what labour must be calculating - for it is what we all believe - is that there has been a significant shift in the popular political mood; and that this is a shift - not of very extensive proportions, perhaps, for ordinary voters, but politically significant nonetheless - against the worst excesses of the neo-liberal revolution: and specifically against its rampant individualism, its profound selfishness, against 'the only thing that matters is to look after number one'; against the philosophy that 'there is no such thing as society, there is only the individual and his (sic) family'; in rejection of the belief that market forces are the only criterion of social value and should be 'free' of all limit and regulation, to drive blindly and ruthlessly through society, destroying the social fabric and the bonds of reciprocity between people and the devil take the hindmost. Or that chris woodhead, who has made himself the chief apologist for and instrument of tory education 'reform', and whose continuity in office labour has just confirmed, really is the best and the only person to see a radical shift from the present drift to selection through to a successful completion? of course, moving people from the dole queue to jobs will gradually reduce the swollen social security budget but, apart from 'training', new labour has no substantive economic strategy to create jobs and seems no longer to believe that it is government's task to have one.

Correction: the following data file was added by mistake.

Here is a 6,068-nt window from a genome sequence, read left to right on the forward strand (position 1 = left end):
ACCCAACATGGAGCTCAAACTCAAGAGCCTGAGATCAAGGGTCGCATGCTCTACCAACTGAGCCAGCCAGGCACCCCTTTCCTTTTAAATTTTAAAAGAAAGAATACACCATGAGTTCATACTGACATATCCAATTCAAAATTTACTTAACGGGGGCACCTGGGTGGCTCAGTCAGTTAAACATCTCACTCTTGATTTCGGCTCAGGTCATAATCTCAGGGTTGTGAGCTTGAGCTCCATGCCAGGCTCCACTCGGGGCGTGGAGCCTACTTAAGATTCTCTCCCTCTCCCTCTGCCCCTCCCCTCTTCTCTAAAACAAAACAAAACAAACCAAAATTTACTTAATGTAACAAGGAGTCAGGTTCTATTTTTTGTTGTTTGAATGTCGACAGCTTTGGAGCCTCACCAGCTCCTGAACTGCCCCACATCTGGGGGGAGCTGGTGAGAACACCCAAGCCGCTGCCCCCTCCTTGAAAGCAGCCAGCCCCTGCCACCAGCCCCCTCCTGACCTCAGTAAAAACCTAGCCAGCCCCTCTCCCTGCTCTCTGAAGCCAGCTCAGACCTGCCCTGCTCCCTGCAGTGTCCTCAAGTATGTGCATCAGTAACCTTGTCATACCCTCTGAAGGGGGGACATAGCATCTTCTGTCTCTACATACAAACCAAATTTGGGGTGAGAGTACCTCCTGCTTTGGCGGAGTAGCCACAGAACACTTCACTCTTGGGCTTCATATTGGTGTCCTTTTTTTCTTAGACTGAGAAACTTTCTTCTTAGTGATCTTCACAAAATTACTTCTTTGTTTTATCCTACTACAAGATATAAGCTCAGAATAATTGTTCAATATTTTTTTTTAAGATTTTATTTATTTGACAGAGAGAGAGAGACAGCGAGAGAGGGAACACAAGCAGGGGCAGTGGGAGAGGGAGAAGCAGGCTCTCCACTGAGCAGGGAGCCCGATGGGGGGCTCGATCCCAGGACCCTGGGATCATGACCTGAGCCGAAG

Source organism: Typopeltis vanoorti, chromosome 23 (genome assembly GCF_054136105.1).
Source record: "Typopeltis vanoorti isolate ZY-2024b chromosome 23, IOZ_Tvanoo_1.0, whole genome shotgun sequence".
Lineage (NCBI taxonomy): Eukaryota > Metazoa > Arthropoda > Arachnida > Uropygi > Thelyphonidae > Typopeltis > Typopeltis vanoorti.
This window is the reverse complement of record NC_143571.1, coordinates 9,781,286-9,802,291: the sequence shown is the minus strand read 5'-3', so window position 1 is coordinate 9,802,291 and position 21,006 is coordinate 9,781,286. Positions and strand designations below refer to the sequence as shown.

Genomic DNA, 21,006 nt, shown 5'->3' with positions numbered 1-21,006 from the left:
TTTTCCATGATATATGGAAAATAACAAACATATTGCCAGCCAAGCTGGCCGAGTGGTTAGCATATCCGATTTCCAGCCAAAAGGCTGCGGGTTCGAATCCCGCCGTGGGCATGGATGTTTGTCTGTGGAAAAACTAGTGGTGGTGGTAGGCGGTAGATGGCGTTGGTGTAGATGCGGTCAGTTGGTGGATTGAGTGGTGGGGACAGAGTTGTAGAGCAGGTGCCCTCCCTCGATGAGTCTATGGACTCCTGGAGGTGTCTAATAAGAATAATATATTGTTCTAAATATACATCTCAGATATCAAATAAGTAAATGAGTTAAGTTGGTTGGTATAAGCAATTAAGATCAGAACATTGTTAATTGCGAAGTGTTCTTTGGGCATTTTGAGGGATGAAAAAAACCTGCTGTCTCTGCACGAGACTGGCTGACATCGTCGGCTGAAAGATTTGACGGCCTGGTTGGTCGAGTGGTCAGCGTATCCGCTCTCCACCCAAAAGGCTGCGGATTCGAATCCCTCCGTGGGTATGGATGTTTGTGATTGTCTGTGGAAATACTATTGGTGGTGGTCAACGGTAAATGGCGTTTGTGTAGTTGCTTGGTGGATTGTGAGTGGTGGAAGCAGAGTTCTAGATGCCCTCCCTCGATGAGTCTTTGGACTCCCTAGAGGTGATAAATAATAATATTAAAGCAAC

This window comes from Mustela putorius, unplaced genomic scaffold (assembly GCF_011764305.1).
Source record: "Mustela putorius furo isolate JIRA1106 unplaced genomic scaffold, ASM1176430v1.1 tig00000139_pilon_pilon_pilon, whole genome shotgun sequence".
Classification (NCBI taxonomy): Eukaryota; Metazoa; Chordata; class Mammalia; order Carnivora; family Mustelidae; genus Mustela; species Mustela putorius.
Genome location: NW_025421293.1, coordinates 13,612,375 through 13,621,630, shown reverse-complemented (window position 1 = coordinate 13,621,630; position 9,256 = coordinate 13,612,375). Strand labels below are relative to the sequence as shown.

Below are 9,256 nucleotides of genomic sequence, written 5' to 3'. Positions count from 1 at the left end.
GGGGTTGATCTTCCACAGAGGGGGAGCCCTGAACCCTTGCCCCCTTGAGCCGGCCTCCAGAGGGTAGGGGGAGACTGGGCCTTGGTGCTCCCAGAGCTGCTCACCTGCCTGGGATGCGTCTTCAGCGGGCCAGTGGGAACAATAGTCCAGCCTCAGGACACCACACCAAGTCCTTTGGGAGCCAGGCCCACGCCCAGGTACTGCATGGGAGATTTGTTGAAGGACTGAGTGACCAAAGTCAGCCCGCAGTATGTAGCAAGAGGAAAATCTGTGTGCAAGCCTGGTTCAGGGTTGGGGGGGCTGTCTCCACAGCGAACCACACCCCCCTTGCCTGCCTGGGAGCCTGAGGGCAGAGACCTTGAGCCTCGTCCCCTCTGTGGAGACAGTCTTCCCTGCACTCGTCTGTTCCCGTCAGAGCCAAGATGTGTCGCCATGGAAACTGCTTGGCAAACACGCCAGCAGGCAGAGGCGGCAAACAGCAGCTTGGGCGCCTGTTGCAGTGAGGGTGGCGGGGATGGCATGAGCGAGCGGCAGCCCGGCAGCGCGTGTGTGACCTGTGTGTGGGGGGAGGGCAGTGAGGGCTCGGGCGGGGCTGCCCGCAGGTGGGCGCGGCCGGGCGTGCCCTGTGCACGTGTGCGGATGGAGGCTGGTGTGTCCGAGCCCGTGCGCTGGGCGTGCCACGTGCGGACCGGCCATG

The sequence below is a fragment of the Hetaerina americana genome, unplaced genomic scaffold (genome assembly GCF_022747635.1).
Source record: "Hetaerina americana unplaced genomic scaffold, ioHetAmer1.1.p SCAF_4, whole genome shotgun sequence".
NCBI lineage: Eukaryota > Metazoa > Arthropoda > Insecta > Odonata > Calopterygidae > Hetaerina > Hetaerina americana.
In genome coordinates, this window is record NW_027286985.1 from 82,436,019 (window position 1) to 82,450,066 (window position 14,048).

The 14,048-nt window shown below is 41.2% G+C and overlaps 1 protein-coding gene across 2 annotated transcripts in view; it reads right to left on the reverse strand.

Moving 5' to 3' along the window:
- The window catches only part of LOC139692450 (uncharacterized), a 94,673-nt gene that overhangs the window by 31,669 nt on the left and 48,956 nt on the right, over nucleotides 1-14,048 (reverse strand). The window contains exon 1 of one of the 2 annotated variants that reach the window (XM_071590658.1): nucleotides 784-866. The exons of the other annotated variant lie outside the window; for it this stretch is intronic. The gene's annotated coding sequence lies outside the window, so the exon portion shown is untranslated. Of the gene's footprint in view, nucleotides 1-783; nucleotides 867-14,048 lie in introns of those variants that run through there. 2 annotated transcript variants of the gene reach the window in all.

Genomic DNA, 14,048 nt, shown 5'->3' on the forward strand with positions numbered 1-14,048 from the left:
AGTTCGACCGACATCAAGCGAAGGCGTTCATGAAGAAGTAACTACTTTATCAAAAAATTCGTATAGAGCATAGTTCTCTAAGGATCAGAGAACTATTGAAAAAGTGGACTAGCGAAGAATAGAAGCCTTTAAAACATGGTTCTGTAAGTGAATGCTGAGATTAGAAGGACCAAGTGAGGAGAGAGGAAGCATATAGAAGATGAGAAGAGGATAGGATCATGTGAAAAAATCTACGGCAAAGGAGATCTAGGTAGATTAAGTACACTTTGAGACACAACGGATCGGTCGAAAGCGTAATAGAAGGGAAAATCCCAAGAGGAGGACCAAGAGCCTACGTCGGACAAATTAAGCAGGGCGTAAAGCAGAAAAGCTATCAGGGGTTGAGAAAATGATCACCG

Soundings Issue 5, Spring 1997

Welfare Settlements and Racialising Practices

all.12 11. B. Tizard and A. Phoenix, 1993, Black, White or Mixed Race, London:Routledge. 12. Stuart Hall, 'New Ethnicities', reprinted in J. Donald and A. Rattansi, 'Race', Culture and Difference, Sage, London 1992, p257
Soundings Issue 4, Autumn 1996

Politics and Civil Society In the Wake of the New Right

their different ways, thinkers like Edward Thompson, Raymond Williams, Juliet Mitchell, Perry Anderson, Tom Nairn and Stuart Hall never lost sight of the particular significance of the power exercised within the state, and its interactions
Soundings Issue 4, Autumn 1996

After the Deluge:

their different ways, thinkers like Edward Thompson, Raymond Williams, Juliet Mitchell, Perry Anderson, Tom Nairn and Stuart Hall never lost sight of the particular significance of the power exercised within the state, and its interactions
Soundings Issue 4, Autumn 1996

Notes on Contributors

Stuart Hall Doreen Massey Michael Rustin
Soundings Issue 4, Autumn 1996